In the Spotlight: Barry Morrow
by Tim Huffman
Barry Morrow is a respected guide and fisherman. During the past few years, he and partner Chad Maupin have made an impact on tournament fishing.
Barry was born in 1963 in Marshall, Missouri, where he grew up and then spent 15 years teaching and coaching. He worked for Clinton in school administration and Dixon as superintendent. He is married and has a son and daughter.
Fishing started at six years of age but competitive crappie fishing started around 2004, when he and John Shannon dominated Truman tournaments with five wins including NACA, CAST and the Crappie USA Regional.
The Morrow/Maupin team has four state championships, AOY title and several tournament wins. Their 2018 season was remarkable with five top three finishes including wins at Lake of the Ozarks, Truman One-Pole Challenge, Truman qualifier, Missouri and Mississippi State Championships and Crappie Masters Angler Team of the Year.
Barry currently guides on Truman Lake. Sponsors include Redneck Rubber; Electra Air Heating & Cooling; Everhart’s; Bobby Garland; Offshore Tackle; Puddle Jumper; Crappietown; Stump Jumper; Performance Fiberglass.
Big fish? “My biggest crappie was a 3-pound, 13-ounce on Grenada, Mississippi, fishing with my wife the day before a tournament. I caught it on a jig and minnow. It was 19 1/8 inches long. My second largest was a 2.79 caught on a crankbait at Grenada.”
Highlight? “It was the Crappie Masters Angler Team of the Year. Most people don’t know the drama and pressure that goes into it. Tommy Scarlis and Mike Baker led from tournament one. Paul Turner and his wife came up to challenge. We started fishing at Washington and got second, followed by a third at Grenada. That’s when we decided we had a chance to try for it. We won Lake of the Ozarks and were in a position where the last two tournaments we had a shot. Paul Turner fished by himself and won at Mark Twain. The last tournament at Truman was real pressure and we had to finish in the top four or higher. We won the tournament and AOY even though we only fished eight tournaments that year. That was special for us.”
Strength? “One-pole jig fishing. I love it. I was told my weakness was finding fish. I could catch them but… So my goal after hearing that was to prove them wrong. Now, after being a guide for years and tournament fishing, I’ve found fish in all seasons and conditions.”
Favorite lake? “Truman, my home lake. A fisherman can fish a lot of different ways. It’s recently produced a few three pounders. I like Grenada because a fisherman never knows if the next bite is a fish of a lifetime.”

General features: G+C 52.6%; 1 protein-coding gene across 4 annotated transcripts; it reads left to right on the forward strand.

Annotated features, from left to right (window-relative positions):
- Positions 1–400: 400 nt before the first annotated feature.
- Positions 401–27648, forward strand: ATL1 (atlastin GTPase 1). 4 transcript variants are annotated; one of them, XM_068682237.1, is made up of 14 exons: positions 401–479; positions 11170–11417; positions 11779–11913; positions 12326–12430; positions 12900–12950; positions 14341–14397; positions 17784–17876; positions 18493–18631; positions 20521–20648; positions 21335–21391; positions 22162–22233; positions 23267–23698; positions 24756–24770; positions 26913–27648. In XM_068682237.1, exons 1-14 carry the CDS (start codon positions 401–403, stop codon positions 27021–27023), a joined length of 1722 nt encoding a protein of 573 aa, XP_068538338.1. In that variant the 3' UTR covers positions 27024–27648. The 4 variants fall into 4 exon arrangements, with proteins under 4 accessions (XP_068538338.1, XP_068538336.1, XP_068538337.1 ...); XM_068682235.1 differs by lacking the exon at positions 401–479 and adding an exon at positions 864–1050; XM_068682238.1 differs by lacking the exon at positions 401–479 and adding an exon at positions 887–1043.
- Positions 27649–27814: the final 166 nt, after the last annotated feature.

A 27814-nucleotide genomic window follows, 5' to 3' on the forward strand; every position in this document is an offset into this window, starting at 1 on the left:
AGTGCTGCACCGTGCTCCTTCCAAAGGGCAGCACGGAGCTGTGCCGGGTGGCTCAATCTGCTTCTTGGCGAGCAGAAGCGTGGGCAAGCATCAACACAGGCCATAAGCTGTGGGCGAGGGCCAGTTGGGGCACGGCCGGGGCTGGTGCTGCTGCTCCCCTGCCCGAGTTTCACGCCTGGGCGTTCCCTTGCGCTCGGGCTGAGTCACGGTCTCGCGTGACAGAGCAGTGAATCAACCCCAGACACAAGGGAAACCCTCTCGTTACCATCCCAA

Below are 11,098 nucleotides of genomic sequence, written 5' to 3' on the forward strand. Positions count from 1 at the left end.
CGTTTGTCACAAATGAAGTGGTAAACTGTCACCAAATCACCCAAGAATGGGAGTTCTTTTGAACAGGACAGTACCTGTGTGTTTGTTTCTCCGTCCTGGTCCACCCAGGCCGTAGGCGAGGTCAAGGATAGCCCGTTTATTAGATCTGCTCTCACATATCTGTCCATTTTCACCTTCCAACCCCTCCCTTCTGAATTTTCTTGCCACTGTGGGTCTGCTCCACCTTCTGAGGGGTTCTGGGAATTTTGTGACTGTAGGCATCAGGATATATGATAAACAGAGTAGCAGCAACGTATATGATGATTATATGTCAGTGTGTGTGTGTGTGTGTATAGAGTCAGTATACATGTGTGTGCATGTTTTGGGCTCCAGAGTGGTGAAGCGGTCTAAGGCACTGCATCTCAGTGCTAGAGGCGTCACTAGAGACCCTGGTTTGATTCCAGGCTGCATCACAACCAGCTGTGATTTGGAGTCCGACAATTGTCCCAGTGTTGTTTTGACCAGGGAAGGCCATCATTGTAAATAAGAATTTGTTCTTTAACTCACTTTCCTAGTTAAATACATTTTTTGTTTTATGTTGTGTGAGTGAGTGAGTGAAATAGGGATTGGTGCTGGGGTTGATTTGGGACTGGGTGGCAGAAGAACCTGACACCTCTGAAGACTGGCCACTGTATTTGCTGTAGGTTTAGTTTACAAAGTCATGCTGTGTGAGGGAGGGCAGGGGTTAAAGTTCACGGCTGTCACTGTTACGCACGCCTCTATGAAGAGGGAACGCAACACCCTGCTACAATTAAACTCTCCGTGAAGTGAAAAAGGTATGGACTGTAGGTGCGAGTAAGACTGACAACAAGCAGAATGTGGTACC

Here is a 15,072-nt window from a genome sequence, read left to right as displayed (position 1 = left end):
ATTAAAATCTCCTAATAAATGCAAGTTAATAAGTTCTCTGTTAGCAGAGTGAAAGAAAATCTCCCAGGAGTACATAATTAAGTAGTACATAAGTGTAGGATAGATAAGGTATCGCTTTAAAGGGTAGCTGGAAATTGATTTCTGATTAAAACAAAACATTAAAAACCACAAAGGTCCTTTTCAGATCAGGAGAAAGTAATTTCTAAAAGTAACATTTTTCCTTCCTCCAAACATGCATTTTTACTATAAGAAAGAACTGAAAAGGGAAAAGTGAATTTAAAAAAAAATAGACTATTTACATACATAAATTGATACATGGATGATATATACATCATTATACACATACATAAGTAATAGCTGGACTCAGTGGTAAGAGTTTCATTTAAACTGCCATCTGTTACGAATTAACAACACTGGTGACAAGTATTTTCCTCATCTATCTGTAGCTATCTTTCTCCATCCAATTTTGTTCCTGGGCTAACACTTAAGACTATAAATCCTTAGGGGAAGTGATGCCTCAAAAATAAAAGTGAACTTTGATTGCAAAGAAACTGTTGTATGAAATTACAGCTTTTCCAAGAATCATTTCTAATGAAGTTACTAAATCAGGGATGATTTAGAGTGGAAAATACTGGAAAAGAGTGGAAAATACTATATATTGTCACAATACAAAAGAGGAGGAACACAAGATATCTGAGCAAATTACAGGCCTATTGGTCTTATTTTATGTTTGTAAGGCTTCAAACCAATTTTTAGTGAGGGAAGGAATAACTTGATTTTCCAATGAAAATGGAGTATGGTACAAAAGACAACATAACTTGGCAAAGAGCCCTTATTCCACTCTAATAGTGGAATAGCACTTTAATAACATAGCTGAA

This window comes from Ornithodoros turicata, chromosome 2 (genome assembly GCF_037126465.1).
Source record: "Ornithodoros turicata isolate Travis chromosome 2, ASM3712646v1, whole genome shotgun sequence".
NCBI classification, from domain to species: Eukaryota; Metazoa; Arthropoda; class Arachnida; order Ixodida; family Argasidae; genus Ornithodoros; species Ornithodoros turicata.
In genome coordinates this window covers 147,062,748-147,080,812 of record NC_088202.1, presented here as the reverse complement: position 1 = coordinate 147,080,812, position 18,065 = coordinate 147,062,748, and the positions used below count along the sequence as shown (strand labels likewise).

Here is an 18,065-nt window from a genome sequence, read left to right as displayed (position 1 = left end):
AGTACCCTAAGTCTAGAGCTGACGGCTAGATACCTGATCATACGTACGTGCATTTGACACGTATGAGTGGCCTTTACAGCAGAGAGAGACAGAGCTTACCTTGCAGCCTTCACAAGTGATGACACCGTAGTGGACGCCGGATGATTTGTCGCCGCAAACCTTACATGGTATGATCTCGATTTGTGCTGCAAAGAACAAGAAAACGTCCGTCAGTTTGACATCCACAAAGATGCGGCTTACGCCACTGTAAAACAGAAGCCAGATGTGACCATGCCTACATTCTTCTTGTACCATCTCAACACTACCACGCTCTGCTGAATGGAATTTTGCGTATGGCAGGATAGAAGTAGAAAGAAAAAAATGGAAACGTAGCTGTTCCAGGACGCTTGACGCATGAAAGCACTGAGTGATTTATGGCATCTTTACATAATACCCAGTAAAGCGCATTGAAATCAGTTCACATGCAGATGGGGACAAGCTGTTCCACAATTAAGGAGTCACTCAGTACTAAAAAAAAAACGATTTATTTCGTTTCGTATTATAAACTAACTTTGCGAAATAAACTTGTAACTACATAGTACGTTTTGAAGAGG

Favorite season? “Prime to me is fall. I’ll catch some big fish in the fall. I compare it to deer fattening up for the winter. Crappie are feeding actively because they know their metabolism will slow down later.”
Pet peeves? “Too much pressure around us in tournaments. I try to find fish where others aren’t fishing but we never know until tournament morning how many others will be there. It’s nobody’s fault. But fishing pressure on day two is a problem for the leaders. Fishermen come by on day one, don’t stop to fish, but after knowing first day weigh-in results, come in and fish around the leaders on day two. Talk sportsmanship, family, a shot at big fish or whatever, it boils down to fishermen either having respect for others or they don’t. That’s why all tournaments should cut back teams on the second day of two-day tournaments.”
Hobby? “I love to fish for relaxation, but I’ve also been known to hit a golf ball.”
Fishing heroes? “Rick Clunn, Benny Brauer, Kevin Van Dam.”
Favorite actors? “John Wayne and Clint Eastwood.”
Favorite boat food? “Anything in the boat. When catching fish, I never eat, but if it gets slow I love to eat.”
Biggest changes you’ve seen in crappie fishing? “The first was Side Imaging. It made it easier to locate fish before ever dropping the trolling motor. The next was Humminbird 360. The current one is LiveScope, and probably is changing crappie fishing more than any of the others. In the last classic, seven or eight of the top ten teams were using LiveScope and one pole fishing. The rest of the field didn’t know what they were missing.”
What is something most people don’t know about you? “I love kids. I went to church with my grandma when I was young and we would work in the nursery. I’m sure that’s part of the reason I’ve enjoyed education and helping kids get on the right path.”
How would you like to be remembered? “As someone who cared about others and gave back, always trying to help and teach.”
(Tim Huffman has specialized in crappie fishing writing and photography since 1988. He is currently the Editor/Senior Writer for Crappie Masters Magazine, freelance contributor to four magazines, book author and Senior Writer for CrappieNow Digital Magazine.)